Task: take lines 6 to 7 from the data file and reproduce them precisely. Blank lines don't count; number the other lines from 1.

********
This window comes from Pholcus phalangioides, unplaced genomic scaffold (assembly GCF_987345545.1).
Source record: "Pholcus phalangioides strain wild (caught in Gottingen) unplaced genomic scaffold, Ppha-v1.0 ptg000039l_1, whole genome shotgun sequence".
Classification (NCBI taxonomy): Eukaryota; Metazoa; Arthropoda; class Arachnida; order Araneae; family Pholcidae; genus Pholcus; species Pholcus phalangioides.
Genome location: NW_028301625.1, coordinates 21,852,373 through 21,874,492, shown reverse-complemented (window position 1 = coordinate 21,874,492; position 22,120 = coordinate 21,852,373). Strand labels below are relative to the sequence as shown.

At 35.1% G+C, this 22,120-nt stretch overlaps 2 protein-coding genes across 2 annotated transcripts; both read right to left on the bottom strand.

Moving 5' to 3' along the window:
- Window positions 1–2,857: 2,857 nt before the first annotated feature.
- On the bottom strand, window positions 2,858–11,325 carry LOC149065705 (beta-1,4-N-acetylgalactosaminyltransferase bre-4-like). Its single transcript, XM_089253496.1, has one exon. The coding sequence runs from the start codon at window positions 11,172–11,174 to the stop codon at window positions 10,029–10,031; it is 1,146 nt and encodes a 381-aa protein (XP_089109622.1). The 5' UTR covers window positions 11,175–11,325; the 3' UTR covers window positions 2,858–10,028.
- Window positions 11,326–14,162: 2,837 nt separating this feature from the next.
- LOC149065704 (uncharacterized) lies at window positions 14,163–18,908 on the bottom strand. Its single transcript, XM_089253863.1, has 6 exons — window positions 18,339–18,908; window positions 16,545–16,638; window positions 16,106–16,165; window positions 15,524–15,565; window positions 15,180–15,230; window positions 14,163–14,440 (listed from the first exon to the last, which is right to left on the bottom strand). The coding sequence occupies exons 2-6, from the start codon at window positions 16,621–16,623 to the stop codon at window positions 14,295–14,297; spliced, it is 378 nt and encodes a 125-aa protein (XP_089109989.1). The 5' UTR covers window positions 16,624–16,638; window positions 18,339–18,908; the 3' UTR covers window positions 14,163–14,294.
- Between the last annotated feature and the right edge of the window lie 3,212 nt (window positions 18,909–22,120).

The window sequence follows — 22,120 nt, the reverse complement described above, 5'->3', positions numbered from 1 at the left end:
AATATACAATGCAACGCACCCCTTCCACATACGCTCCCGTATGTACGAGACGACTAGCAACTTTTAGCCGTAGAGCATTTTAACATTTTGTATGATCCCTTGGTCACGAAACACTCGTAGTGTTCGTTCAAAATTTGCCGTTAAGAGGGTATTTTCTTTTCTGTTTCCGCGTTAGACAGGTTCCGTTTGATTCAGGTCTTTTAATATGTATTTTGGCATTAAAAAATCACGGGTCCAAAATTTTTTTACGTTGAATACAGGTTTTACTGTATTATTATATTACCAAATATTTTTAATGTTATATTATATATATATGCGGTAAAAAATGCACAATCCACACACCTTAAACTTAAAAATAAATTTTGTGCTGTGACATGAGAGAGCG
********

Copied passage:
Moving 5' to 3' along the window:
- Window positions 1–2,857: 2,857 nt before the first annotated feature.